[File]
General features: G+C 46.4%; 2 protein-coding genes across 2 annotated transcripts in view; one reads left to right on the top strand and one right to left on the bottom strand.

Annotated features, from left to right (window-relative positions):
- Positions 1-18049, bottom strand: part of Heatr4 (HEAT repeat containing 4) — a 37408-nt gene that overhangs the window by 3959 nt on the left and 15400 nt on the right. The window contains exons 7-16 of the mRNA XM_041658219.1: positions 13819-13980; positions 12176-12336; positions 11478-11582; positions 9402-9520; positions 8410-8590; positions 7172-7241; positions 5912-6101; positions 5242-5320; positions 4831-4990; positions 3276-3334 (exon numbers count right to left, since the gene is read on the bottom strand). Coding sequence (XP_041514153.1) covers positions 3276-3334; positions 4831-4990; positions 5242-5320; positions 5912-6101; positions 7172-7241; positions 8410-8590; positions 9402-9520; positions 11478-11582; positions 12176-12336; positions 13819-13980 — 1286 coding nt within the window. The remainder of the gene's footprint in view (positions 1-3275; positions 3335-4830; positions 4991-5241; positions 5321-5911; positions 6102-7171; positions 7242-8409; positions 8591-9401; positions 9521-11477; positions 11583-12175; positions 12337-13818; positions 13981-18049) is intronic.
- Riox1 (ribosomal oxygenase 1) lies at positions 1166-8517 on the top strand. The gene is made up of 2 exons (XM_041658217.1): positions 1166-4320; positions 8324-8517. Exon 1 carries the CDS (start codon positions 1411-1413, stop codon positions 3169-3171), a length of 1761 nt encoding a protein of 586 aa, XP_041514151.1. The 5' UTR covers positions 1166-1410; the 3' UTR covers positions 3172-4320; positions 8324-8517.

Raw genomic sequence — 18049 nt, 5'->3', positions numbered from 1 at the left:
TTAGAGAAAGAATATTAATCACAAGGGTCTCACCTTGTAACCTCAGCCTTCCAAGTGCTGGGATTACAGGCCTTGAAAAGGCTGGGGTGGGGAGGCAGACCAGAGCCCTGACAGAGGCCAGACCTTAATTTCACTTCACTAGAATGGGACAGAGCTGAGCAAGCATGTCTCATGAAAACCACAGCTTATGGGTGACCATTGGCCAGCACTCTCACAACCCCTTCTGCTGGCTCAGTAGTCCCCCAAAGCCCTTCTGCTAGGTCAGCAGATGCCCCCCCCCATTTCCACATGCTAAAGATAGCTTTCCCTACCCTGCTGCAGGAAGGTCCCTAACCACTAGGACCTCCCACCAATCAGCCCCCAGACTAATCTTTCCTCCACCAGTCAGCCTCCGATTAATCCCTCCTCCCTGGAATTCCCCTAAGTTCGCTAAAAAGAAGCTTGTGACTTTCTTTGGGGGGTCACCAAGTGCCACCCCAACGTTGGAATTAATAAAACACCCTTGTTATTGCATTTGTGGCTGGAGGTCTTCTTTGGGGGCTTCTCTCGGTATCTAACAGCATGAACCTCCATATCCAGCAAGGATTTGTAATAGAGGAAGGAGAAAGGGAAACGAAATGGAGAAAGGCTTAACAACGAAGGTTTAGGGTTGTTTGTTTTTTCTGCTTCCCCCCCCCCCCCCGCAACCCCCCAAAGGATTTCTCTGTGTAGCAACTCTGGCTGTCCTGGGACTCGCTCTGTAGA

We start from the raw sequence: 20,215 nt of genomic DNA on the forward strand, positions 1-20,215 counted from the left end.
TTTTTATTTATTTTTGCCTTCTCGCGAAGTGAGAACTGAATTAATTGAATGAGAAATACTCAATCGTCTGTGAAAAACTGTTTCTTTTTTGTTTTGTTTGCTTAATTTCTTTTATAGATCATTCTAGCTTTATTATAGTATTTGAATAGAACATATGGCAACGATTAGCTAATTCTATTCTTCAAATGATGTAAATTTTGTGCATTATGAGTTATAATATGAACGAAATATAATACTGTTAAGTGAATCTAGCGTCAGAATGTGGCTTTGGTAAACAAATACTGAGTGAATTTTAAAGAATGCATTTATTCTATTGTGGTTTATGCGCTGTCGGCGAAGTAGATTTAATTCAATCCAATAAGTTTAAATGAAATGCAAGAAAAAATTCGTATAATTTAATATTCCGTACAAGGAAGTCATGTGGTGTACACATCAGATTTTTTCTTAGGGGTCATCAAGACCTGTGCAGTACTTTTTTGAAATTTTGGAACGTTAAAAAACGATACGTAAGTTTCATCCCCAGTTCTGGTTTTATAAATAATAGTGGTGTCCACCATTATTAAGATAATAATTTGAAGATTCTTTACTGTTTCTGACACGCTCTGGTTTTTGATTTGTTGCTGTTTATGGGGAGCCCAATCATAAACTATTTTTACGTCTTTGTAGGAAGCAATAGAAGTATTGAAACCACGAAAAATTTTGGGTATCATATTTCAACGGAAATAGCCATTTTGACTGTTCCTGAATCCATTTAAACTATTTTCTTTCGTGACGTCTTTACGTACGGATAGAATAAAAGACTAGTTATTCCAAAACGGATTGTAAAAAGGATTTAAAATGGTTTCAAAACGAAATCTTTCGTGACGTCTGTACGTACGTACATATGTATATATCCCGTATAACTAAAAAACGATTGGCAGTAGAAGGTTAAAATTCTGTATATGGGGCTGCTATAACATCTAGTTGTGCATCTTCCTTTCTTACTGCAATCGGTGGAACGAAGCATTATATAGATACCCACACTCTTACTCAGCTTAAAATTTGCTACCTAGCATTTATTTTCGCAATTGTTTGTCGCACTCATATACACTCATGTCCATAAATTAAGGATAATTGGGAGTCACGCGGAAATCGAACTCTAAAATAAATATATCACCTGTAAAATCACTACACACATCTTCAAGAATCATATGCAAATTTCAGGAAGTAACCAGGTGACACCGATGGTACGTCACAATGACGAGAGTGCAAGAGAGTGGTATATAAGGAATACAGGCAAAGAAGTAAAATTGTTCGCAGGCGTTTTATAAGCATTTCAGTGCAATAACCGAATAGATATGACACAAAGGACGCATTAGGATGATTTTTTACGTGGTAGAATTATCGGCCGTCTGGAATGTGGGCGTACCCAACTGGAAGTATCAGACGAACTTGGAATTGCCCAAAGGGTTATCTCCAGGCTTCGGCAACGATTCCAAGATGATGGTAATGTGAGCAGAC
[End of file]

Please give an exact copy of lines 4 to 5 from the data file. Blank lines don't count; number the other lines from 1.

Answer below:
- Riox1 (ribosomal oxygenase 1) lies at positions 1166-8517 on the top strand. The gene is made up of 2 exons (XM_041658217.1): positions 1166-4320; positions 8324-8517. Exon 1 carries the CDS (start codon positions 1411-1413, stop codon positions 3169-3171), a length of 1761 nt encoding a protein of 586 aa, XP_041514151.1. The 5' UTR covers positions 1166-1410; the 3' UTR covers positions 3172-4320; positions 8324-8517.

Raw genomic sequence — 18049 nt, 5'->3', positions numbered from 1 at the left: